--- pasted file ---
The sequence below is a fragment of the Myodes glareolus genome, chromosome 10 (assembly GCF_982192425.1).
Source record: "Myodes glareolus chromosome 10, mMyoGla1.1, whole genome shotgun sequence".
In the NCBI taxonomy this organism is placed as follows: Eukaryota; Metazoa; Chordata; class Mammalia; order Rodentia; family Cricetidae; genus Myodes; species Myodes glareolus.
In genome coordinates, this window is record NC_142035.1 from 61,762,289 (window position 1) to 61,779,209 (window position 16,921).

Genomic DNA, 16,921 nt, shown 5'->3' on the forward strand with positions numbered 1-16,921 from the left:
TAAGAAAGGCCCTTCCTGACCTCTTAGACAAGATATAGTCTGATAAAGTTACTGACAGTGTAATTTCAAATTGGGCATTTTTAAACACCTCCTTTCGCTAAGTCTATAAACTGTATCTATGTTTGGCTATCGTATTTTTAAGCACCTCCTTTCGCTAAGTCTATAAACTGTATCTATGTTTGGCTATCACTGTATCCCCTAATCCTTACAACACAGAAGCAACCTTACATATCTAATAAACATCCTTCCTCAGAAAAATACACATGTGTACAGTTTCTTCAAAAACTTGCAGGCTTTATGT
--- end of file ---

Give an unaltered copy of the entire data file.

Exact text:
The sequence below is a fragment of the Myodes glareolus genome, chromosome 10 (assembly GCF_982192425.1).
Source record: "Myodes glareolus chromosome 10, mMyoGla1.1, whole genome shotgun sequence".
In the NCBI taxonomy this organism is placed as follows: Eukaryota; Metazoa; Chordata; class Mammalia; order Rodentia; family Cricetidae; genus Myodes; species Myodes glareolus.
In genome coordinates, this window is record NC_142035.1 from 61,762,289 (window position 1) to 61,779,209 (window position 16,921).

Genomic DNA, 16,921 nt, shown 5'->3' on the forward strand with positions numbered 1-16,921 from the left:
TAAGAAAGGCCCTTCCTGACCTCTTAGACAAGATATAGTCTGATAAAGTTACTGACAGTGTAATTTCAAATTGGGCATTTTTAAACACCTCCTTTCGCTAAGTCTATAAACTGTATCTATGTTTGGCTATCGTATTTTTAAGCACCTCCTTTCGCTAAGTCTATAAACTGTATCTATGTTTGGCTATCACTGTATCCCCTAATCCTTACAACACAGAAGCAACCTTACATATCTAATAAACATCCTTCCTCAGAAAAATACACATGTGTACAGTTTCTTCAAAAACTTGCAGGCTTTATGT